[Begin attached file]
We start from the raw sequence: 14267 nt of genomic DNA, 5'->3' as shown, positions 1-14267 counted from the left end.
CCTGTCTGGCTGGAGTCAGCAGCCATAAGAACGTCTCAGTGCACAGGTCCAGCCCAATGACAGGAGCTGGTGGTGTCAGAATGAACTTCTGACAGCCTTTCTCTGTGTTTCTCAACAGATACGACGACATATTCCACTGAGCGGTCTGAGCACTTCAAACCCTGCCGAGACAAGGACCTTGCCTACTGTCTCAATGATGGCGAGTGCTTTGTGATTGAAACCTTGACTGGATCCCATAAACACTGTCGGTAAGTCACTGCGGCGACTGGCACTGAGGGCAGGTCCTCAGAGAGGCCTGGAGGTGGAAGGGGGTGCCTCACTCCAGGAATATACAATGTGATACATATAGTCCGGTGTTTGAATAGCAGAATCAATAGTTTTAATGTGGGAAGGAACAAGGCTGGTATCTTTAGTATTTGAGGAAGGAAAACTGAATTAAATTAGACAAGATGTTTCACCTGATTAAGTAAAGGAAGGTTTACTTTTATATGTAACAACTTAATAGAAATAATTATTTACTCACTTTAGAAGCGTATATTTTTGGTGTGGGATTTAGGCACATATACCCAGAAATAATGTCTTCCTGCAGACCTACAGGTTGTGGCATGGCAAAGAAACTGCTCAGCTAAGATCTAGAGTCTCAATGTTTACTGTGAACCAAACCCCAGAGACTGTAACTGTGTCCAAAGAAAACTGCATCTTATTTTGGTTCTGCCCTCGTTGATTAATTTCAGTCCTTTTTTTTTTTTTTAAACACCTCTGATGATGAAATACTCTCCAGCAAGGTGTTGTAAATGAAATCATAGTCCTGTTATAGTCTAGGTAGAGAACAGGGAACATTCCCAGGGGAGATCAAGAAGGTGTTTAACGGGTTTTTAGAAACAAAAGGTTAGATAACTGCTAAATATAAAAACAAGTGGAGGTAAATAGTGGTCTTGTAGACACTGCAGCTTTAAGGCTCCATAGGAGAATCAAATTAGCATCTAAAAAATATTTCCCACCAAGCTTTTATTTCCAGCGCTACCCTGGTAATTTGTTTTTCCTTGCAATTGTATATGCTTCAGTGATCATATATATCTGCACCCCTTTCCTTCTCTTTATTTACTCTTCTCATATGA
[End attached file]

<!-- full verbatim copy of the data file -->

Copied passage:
We start from the raw sequence: 14267 nt of genomic DNA, 5'->3' as shown, positions 1-14267 counted from the left end.
CCTGTCTGGCTGGAGTCAGCAGCCATAAGAACGTCTCAGTGCACAGGTCCAGCCCAATGACAGGAGCTGGTGGTGTCAGAATGAACTTCTGACAGCCTTTCTCTGTGTTTCTCAACAGATACGACGACATATTCCACTGAGCGGTCTGAGCACTTCAAACCCTGCCGAGACAAGGACCTTGCCTACTGTCTCAATGATGGCGAGTGCTTTGTGATTGAAACCTTGACTGGATCCCATAAACACTGTCGGTAAGTCACTGCGGCGACTGGCACTGAGGGCAGGTCCTCAGAGAGGCCTGGAGGTGGAAGGGGGTGCCTCACTCCAGGAATATACAATGTGATACATATAGTCCGGTGTTTGAATAGCAGAATCAATAGTTTTAATGTGGGAAGGAACAAGGCTGGTATCTTTAGTATTTGAGGAAGGAAAACTGAATTAAATTAGACAAGATGTTTCACCTGATTAAGTAAAGGAAGGTTTACTTTTATATGTAACAACTTAATAGAAATAATTATTTACTCACTTTAGAAGCGTATATTTTTGGTGTGGGATTTAGGCACATATACCCAGAAATAATGTCTTCCTGCAGACCTACAGGTTGTGGCATGGCAAAGAAACTGCTCAGCTAAGATCTAGAGTCTCAATGTTTACTGTGAACCAAACCCCAGAGACTGTAACTGTGTCCAAAGAAAACTGCATCTTATTTTGGTTCTGCCCTCGTTGATTAATTTCAGTCCTTTTTTTTTTTTTTAAACACCTCTGATGATGAAATACTCTCCAGCAAGGTGTTGTAAATGAAATCATAGTCCTGTTATAGTCTAGGTAGAGAACAGGGAACATTCCCAGGGGAGATCAAGAAGGTGTTTAACGGGTTTTTAGAAACAAAAGGTTAGATAACTGCTAAATATAAAAACAAGTGGAGGTAAATAGTGGTCTTGTAGACACTGCAGCTTTAAGGCTCCATAGGAGAATCAAATTAGCATCTAAAAAATATTTCCCACCAAGCTTTTATTTCCAGCGCTACCCTGGTAATTTGTTTTTCCTTGCAATTGTATATGCTTCAGTGATCATATATATCTGCACCCCTTTCCTTCTCTTTATTTACTCTTCTCATATGA